Movies are good, but there’s nothing quite like TV. The silver screen may have shock and awe, but TV shows have you emotionally invested for such a longer time.


“And more than jazz, or musical theater, or morbid obesity, television is the true American art form.”

Netflix this past week released its first original series, House of Cards. Although this show is a remake of the BBC miniseries of the same name, it has already gathered much praise by critics. The show follows House Minority Whip Francis Underwood (Kevin Spacey) who was promised a nomination for secretary of state, but denied. Vindictive scheming ensues as our audience-aware, Machiavellian protagonist plays puppet master.


Not only is this show groundbreaking in its content, but it is also groundbreaking in way it has been released. Netflix released all 13 episodes of the first season at once, so there wouldn’t have to be a week’s wait between episodes. Mistake? I think not. For Netflix has recorded the viewing habits of ¬†over half a million viewers (what they like, don’t like, how/when they watch, etc.). It turns out that most viewing is done in a marathon (read: binge watching).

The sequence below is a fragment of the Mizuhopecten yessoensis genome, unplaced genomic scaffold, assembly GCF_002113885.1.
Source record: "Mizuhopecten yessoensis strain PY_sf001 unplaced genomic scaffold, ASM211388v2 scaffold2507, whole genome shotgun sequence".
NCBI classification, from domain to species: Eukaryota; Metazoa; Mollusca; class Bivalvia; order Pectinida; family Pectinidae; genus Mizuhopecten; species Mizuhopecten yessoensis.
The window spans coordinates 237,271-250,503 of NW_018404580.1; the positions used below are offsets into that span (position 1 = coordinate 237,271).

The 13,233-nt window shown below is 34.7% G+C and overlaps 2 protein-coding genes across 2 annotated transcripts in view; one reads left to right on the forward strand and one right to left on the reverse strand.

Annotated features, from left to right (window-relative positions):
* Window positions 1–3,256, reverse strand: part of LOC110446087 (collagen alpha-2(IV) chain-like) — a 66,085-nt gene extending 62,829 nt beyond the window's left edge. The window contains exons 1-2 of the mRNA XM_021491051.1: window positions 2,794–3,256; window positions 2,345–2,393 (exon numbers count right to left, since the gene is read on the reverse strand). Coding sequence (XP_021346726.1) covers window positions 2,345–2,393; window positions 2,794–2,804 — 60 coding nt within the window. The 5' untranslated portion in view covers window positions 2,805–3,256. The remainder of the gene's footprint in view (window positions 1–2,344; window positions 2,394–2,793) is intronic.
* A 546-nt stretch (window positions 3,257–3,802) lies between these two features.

I’m sure you’ve experienced it. “One more episode… One more episode…”


This show marks shift in the way we watch television and in the way content is made. House of Cards doesn’t have to waste the audience’s time with filler, because the audience has already paid Netflix a monthly fee. They don’t need to leave every episode ending with a cliffhanger in order make sure viewers will come back (looking at you, Walking Dead). Instead, every episode picks up exactly where it left off last, creating a streamline experience, like the continuation of a movie.


Netflix is going places, and House of Cards is only its first release of original content. Keep your eyes out for the return of Arrested Development. That’s going to be a real hoot.